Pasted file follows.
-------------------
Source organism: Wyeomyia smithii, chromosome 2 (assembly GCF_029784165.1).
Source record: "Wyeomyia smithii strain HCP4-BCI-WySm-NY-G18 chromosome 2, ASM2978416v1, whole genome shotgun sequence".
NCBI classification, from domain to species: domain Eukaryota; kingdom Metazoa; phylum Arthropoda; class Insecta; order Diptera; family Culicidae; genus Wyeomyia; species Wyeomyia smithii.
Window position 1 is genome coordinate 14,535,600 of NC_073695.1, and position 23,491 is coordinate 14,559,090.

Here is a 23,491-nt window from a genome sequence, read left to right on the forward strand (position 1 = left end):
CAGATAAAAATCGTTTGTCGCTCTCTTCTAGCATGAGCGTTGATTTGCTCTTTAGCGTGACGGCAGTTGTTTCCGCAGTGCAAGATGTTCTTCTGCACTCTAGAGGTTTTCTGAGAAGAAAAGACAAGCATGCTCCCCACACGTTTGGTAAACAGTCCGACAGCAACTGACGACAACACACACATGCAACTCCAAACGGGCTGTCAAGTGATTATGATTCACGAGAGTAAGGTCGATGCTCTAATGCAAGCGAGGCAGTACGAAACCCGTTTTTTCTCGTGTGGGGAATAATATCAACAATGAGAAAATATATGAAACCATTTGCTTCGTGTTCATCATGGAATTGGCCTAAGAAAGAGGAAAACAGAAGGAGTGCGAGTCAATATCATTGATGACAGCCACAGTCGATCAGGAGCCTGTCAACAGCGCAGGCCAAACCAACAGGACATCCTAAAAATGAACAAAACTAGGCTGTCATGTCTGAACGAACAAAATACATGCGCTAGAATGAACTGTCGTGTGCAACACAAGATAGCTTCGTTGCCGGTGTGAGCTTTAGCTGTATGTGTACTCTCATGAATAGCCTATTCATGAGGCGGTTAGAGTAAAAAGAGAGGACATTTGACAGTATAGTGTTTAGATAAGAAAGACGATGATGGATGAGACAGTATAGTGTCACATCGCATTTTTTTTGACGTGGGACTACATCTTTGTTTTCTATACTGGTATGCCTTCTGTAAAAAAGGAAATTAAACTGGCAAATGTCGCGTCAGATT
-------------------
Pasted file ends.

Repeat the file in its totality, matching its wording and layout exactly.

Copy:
Source organism: Wyeomyia smithii, chromosome 2 (assembly GCF_029784165.1).
Source record: "Wyeomyia smithii strain HCP4-BCI-WySm-NY-G18 chromosome 2, ASM2978416v1, whole genome shotgun sequence".
NCBI classification, from domain to species: domain Eukaryota; kingdom Metazoa; phylum Arthropoda; class Insecta; order Diptera; family Culicidae; genus Wyeomyia; species Wyeomyia smithii.
Window position 1 is genome coordinate 14,535,600 of NC_073695.1, and position 23,491 is coordinate 14,559,090.

Here is a 23,491-nt window from a genome sequence, read left to right on the forward strand (position 1 = left end):
CAGATAAAAATCGTTTGTCGCTCTCTTCTAGCATGAGCGTTGATTTGCTCTTTAGCGTGACGGCAGTTGTTTCCGCAGTGCAAGATGTTCTTCTGCACTCTAGAGGTTTTCTGAGAAGAAAAGACAAGCATGCTCCCCACACGTTTGGTAAACAGTCCGACAGCAACTGACGACAACACACACATGCAACTCCAAACGGGCTGTCAAGTGATTATGATTCACGAGAGTAAGGTCGATGCTCTAATGCAAGCGAGGCAGTACGAAACCCGTTTTTTCTCGTGTGGGGAATAATATCAACAATGAGAAAATATATGAAACCATTTGCTTCGTGTTCATCATGGAATTGGCCTAAGAAAGAGGAAAACAGAAGGAGTGCGAGTCAATATCATTGATGACAGCCACAGTCGATCAGGAGCCTGTCAACAGCGCAGGCCAAACCAACAGGACATCCTAAAAATGAACAAAACTAGGCTGTCATGTCTGAACGAACAAAATACATGCGCTAGAATGAACTGTCGTGTGCAACACAAGATAGCTTCGTTGCCGGTGTGAGCTTTAGCTGTATGTGTACTCTCATGAATAGCCTATTCATGAGGCGGTTAGAGTAAAAAGAGAGGACATTTGACAGTATAGTGTTTAGATAAGAAAGACGATGATGGATGAGACAGTATAGTGTCACATCGCATTTTTTTTGACGTGGGACTACATCTTTGTTTTCTATACTGGTATGCCTTCTGTAAAAAAGGAAATTAAACTGGCAAATGTCGCGTCAGATT